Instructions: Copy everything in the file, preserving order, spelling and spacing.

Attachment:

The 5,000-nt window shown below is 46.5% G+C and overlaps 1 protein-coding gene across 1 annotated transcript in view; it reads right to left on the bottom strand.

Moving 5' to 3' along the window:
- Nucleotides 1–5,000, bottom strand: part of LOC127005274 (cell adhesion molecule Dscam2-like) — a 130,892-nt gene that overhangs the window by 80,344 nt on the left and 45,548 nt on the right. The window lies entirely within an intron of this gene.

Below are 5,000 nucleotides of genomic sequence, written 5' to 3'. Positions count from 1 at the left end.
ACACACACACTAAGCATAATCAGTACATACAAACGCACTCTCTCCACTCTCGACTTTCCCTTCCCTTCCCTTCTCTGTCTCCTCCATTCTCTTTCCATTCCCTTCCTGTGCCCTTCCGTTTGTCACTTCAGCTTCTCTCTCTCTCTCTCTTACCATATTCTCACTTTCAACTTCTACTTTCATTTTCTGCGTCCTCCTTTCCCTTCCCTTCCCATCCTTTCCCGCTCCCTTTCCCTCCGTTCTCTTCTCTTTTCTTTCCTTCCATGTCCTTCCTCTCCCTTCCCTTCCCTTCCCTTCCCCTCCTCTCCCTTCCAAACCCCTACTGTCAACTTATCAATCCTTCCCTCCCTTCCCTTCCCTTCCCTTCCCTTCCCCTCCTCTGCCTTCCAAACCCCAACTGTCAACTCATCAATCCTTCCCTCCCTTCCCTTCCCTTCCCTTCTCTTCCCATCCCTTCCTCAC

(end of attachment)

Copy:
The 5,000-nt window shown below is 46.5% G+C and overlaps 1 protein-coding gene across 1 annotated transcript in view; it reads right to left on the bottom strand.

Moving 5' to 3' along the window:
- Nucleotides 1–5,000, bottom strand: part of LOC127005274 (cell adhesion molecule Dscam2-like) — a 130,892-nt gene that overhangs the window by 80,344 nt on the left and 45,548 nt on the right. The window lies entirely within an intron of this gene.

Below are 5,000 nucleotides of genomic sequence, written 5' to 3'. Positions count from 1 at the left end.
ACACACACACTAAGCATAATCAGTACATACAAACGCACTCTCTCCACTCTCGACTTTCCCTTCCCTTCCCTTCTCTGTCTCCTCCATTCTCTTTCCATTCCCTTCCTGTGCCCTTCCGTTTGTCACTTCAGCTTCTCTCTCTCTCTCTCTTACCATATTCTCACTTTCAACTTCTACTTTCATTTTCTGCGTCCTCCTTTCCCTTCCCTTCCCATCCTTTCCCGCTCCCTTTCCCTCCGTTCTCTTCTCTTTTCTTTCCTTCCATGTCCTTCCTCTCCCTTCCCTTCCCTTCCCTTCCCCTCCTCTCCCTTCCAAACCCCTACTGTCAACTTATCAATCCTTCCCTCCCTTCCCTTCCCTTCCCTTCCCTTCCCCTCCTCTGCCTTCCAAACCCCAACTGTCAACTCATCAATCCTTCCCTCCCTTCCCTTCCCTTCCCTTCTCTTCCCATCCCTTCCTCAC